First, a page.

Crypto Taxes in the Netherlands: All You Need to Know!
Individuals domiciled in the Netherlands are liable to pay personal income tax on their worldwide income. As for non-residents, they are liable for tax on income earned in the Netherlands.
Under Dutch law, cryptocurrencies are not regarded as money because they are not regulated by a central body and thus, have no implications as regards monetary policy. Instead cryptocurrencies are considered a transferable value or assets. This designation makes crypto assets equal to property in the Netherlands.
Which Taxes Apply?
The Tax and Customs Administration of the Netherlands (TCA) categorises cryptocurrencies according to how they are used. Notwithstanding, taxes can only be paid with fiat money (i.e. euros) not digital coins.
Trading in crypto assets
Individuals that hold crypto assets as a personal investment will be liable to pay capital gains tax (CGT). CGT is a tax paid on the estimated value of your crypto assets and is calculated on a lump sum basis.
You can deduct your debts and the amount of exempt equity (which you can find on the TCA’s website). Thus, on the first of January of the tax year, your taxable equities will be composed of the total value of your assets, minus any debts.
If cryptocurrency trading accounts for an individual’s major source of income, then the gains would be subject to income tax. However, the following conditions must be met for cryptocurrency trading to be classified as a source of income:
- Have a goal of making profit
- Have a realistic expectation of profit
In the case of a business that is actively trading cryptocurrencies, the losses are deductible under the corporate income tax act, while any gains are recorded as profit.
Mining by a private individual is deemed speculative and not regarded as a source of income. Thus, you are not liable to pay tax on the actual income earned from the activity. You are only expected to pay tax on the presumed return of investment on your net assets. In addition, your net capital will be determined annually, starting from the 1 January.
However, if your mining activities are not speculative and you can account for price movements with greater certainty, you are permitted to deduct your mining costs. These costs could include depreciation of mining equipment, utility expenses, and transaction costs.
For a mining company that operates as a business, all mined cryptocurrencies are listed among the business’ capital. For that reason, all losses are deductible while the realised gains are recorded as profits. In addition, digital coins present on the balance sheet date are valued at the lower market value or cost price. Consequently, if the value increases on the balance sheet date, no profit will need to be taken.
How much tax do you have to pay on crypto?
Under Dutch laws, the tax applied to gains or losses depend on the change in value of the crypto assets over the tax year.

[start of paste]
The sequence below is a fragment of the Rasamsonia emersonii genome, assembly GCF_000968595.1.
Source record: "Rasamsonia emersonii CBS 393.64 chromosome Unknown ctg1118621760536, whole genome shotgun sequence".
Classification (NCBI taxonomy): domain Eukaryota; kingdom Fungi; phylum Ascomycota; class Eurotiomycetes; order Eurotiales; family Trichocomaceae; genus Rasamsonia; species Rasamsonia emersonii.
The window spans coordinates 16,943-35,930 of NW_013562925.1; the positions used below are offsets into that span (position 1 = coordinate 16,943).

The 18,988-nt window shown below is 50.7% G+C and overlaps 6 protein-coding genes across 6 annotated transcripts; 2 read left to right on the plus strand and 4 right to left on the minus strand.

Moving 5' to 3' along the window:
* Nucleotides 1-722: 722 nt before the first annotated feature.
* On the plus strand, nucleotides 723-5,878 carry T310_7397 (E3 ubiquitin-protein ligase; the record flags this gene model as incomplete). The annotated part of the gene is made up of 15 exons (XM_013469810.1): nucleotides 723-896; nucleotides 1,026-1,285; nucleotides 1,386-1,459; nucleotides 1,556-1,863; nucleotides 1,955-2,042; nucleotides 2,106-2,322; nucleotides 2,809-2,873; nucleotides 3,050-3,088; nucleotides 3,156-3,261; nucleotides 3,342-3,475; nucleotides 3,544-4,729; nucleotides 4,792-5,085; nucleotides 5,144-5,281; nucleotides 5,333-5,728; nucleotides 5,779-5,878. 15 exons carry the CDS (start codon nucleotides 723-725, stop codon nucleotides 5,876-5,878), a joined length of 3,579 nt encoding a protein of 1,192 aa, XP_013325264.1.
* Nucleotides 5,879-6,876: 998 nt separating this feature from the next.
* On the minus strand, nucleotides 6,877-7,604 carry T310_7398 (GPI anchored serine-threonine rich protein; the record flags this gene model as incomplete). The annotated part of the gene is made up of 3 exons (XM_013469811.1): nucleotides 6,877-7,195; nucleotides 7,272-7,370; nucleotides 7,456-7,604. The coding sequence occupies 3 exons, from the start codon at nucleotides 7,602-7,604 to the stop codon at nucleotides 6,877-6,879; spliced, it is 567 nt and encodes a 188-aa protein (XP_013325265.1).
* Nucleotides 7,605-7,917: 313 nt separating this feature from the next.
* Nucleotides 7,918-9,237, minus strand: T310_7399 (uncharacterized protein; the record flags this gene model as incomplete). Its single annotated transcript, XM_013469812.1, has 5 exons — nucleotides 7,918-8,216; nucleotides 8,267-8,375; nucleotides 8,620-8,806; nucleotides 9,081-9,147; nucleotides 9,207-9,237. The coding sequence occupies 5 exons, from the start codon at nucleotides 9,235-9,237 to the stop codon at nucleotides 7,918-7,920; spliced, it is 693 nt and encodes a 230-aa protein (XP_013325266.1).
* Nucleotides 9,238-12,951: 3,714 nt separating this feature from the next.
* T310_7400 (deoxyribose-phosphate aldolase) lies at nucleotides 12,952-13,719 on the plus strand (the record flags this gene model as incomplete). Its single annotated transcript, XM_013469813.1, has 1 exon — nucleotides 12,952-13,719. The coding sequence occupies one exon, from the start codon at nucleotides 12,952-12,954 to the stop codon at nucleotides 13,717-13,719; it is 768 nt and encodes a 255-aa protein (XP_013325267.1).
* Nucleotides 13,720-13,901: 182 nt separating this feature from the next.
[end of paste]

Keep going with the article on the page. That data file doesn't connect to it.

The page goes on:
Personal income tax
In the Netherlands, income is divided into three brackets that determine the appropriate income tax rate. These boxes form part of the cryptocurrency tax return form, so Dutch taxpayers need to determine which bracket their crypto income falls under.
Corporate income tax
For the first €200,000 of taxable profits, the corporate income tax rate is set at 16.5%. A tax rate of 25% applies to profits that exceed €200,000. However, the DTCA plans to reduce this rate to 20.5% by 2021.
The Dutch VAT system typically follows the regulations set out by the European Union. Therefore, since the EU has ruled that cryptocurrencies should not be subject to VAT because they are not seen as money, crypto assets are exempt from VAT in the Netherlands.
Tax for ICOs
Although ICOs are permitted to take place in the Netherlands, they do not fall under any current tax regulations.
This will mean that any profits gained from selling tokens acquired from an ICO will need to be calculated using the relevant box used to calculate your yearly income.
Which tax forms do you report crypto on?
The amount of tax to be paid will be determined by one’s profits, income, gains, and expenditure. These must be declared annually to the DTCA on either:
- A personal income tax return form (for sole traders, freelancers, and persons running unincorporated businesses)
- A corporate income tax return form (for companies)
The DTCA recommends that you keep a good and detailed record of your crypto assets’ value and regular transactions. This will prove valuable when you are calculating your tax or else, you could be given a penalty of up to 51% if your records are not up-to-date.
With that said, the following information should be a must in your record:
- Dates of transactions
- Value of the transactions in euros
- Types of crypto assets
- Nature of the assets i.e. were they bought, sold, or mined?
- Number of units
- Aggregate total of the units held as investment
- Addresses of wallets
- Bank statements